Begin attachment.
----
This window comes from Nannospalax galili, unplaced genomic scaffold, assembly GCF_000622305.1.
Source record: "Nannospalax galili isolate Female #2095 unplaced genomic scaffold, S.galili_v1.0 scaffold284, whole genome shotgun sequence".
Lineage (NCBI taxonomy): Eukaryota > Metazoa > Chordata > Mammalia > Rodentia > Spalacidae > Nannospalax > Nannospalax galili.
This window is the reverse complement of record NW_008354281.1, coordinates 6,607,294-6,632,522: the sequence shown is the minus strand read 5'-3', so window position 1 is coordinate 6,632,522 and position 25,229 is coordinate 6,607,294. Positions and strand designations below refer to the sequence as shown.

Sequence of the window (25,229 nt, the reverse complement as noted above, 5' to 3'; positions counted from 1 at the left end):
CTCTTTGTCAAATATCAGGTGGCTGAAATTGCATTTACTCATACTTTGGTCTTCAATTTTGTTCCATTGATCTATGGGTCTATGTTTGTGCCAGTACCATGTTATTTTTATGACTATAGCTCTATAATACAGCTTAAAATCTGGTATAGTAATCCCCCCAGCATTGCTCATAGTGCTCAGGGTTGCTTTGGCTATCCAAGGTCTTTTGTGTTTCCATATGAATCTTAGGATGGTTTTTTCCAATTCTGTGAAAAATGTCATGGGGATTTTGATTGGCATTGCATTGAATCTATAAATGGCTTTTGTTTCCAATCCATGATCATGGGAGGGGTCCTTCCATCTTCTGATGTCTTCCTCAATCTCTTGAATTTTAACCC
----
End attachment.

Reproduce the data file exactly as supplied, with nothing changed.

This window comes from Nannospalax galili, unplaced genomic scaffold, assembly GCF_000622305.1.
Source record: "Nannospalax galili isolate Female #2095 unplaced genomic scaffold, S.galili_v1.0 scaffold284, whole genome shotgun sequence".
Lineage (NCBI taxonomy): Eukaryota > Metazoa > Chordata > Mammalia > Rodentia > Spalacidae > Nannospalax > Nannospalax galili.
This window is the reverse complement of record NW_008354281.1, coordinates 6,607,294-6,632,522: the sequence shown is the minus strand read 5'-3', so window position 1 is coordinate 6,632,522 and position 25,229 is coordinate 6,607,294. Positions and strand designations below refer to the sequence as shown.

Sequence of the window (25,229 nt, the reverse complement as noted above, 5' to 3'; positions counted from 1 at the left end):
CTCTTTGTCAAATATCAGGTGGCTGAAATTGCATTTACTCATACTTTGGTCTTCAATTTTGTTCCATTGATCTATGGGTCTATGTTTGTGCCAGTACCATGTTATTTTTATGACTATAGCTCTATAATACAGCTTAAAATCTGGTATAGTAATCCCCCCAGCATTGCTCATAGTGCTCAGGGTTGCTTTGGCTATCCAAGGTCTTTTGTGTTTCCATATGAATCTTAGGATGGTTTTTTCCAATTCTGTGAAAAATGTCATGGGGATTTTGATTGGCATTGCATTGAATCTATAAATGGCTTTTGTTTCCAATCCATGATCATGGGAGGGGTCCTTCCATCTTCTGATGTCTTCCTCAATCTCTTGAATTTTAACCC